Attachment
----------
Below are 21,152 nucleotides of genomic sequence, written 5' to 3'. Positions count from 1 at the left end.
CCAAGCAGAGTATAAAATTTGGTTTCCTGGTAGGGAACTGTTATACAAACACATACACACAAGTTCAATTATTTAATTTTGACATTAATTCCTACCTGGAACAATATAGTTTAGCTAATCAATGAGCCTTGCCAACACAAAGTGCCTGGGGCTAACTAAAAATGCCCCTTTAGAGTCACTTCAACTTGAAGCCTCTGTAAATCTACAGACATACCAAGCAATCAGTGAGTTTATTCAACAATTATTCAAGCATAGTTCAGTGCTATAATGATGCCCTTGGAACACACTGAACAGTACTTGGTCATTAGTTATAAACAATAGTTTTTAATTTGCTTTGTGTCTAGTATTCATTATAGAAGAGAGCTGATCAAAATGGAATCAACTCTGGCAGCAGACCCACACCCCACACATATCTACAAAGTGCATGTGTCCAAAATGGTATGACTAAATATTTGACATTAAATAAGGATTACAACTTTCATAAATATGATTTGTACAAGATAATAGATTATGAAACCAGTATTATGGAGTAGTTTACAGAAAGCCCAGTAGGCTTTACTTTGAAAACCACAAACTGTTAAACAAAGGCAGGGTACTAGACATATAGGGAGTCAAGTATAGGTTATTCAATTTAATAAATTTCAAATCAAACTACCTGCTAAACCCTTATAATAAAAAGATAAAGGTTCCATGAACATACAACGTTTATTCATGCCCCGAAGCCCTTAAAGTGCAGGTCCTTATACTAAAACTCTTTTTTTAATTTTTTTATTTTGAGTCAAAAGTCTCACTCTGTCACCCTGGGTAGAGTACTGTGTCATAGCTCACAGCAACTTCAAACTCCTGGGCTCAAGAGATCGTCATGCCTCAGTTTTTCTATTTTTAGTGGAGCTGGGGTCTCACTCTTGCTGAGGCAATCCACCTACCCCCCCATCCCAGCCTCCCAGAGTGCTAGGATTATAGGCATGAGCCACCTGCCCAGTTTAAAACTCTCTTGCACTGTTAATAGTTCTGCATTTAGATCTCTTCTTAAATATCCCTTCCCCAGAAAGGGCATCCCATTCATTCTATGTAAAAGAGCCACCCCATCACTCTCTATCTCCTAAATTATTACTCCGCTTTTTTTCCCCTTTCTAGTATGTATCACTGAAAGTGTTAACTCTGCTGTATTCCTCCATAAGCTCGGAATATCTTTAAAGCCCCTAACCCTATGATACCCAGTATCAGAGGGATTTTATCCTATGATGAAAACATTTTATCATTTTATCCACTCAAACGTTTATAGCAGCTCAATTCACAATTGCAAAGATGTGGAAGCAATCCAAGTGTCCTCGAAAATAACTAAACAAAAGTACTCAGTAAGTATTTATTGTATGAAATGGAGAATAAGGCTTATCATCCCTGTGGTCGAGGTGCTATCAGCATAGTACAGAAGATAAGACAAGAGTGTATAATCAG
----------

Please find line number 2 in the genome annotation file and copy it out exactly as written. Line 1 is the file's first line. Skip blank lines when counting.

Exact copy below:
CCAAGCAGAGTATAAAATTTGGTTTCCTGGTAGGGAACTGTTATACAAACACATACACACAAGTTCAATTATTTAATTTTGACATTAATTCCTACCTGGAACAATATAGTTTAGCTAATCAATGAGCCTTGCCAACACAAAGTGCCTGGGGCTAACTAAAAATGCCCCTTTAGAGTCACTTCAACTTGAAGCCTCTGTAAATCTACAGACATACCAAGCAATCAGTGAGTTTATTCAACAATTATTCAAGCATAGTTCAGTGCTATAATGATGCCCTTGGAACACACTGAACAGTACTTGGTCATTAGTTATAAACAATAGTTTTTAATTTGCTTTGTGTCTAGTATTCATTATAGAAGAGAGCTGATCAAAATGGAATCAACTCTGGCAGCAGACCCACACCCCACACATATCTACAAAGTGCATGTGTCCAAAATGGTATGACTAAATATTTGACATTAAATAAGGATTACAACTTTCATAAATATGATTTGTACAAGATAATAGATTATGAAACCAGTATTATGGAGTAGTTTACAGAAAGCCCAGTAGGCTTTACTTTGAAAACCACAAACTGTTAAACAAAGGCAGGGTACTAGACATATAGGGAGTCAAGTATAGGTTATTCAATTTAATAAATTTCAAATCAAACTACCTGCTAAACCCTTATAATAAAAAGATAAAGGTTCCATGAACATACAACGTTTATTCATGCCCCGAAGCCCTTAAAGTGCAGGTCCTTATACTAAAACTCTTTTTTTAATTTTTTTATTTTGAGTCAAAAGTCTCACTCTGTCACCCTGGGTAGAGTACTGTGTCATAGCTCACAGCAACTTCAAACTCCTGGGCTCAAGAGATCGTCATGCCTCAGTTTTTCTATTTTTAGTGGAGCTGGGGTCTCACTCTTGCTGAGGCAATCCACCTACCCCCCCATCCCAGCCTCCCAGAGTGCTAGGATTATAGGCATGAGCCACCTGCCCAGTTTAAAACTCTCTTGCACTGTTAATAGTTCTGCATTTAGATCTCTTCTTAAATATCCCTTCCCCAGAAAGGGCATCCCATTCATTCTATGTAAAAGAGCCACCCCATCACTCTCTATCTCCTAAATTATTACTCCGCTTTTTTTCCCCTTTCTAGTATGTATCACTGAAAGTGTTAACTCTGCTGTATTCCTCCATAAGCTCGGAATATCTTTAAAGCCCCTAACCCTATGATACCCAGTATCAGAGGGATTTTATCCTATGATGAAAACATTTTATCATTTTATCCACTCAAACGTTTATAGCAGCTCAATTCACAATTGCAAAGATGTGGAAGCAATCCAAGTGTCCTCGAAAATAACTAAACAAAAGTACTCAGTAAGTATTTATTGTATGAAATGGAGAATAAGGCTTATCATCCCTGTGGTCGAGGTGCTATCAGCATAGTACAGAAGATAAGACAAGAGTGTATAATCAG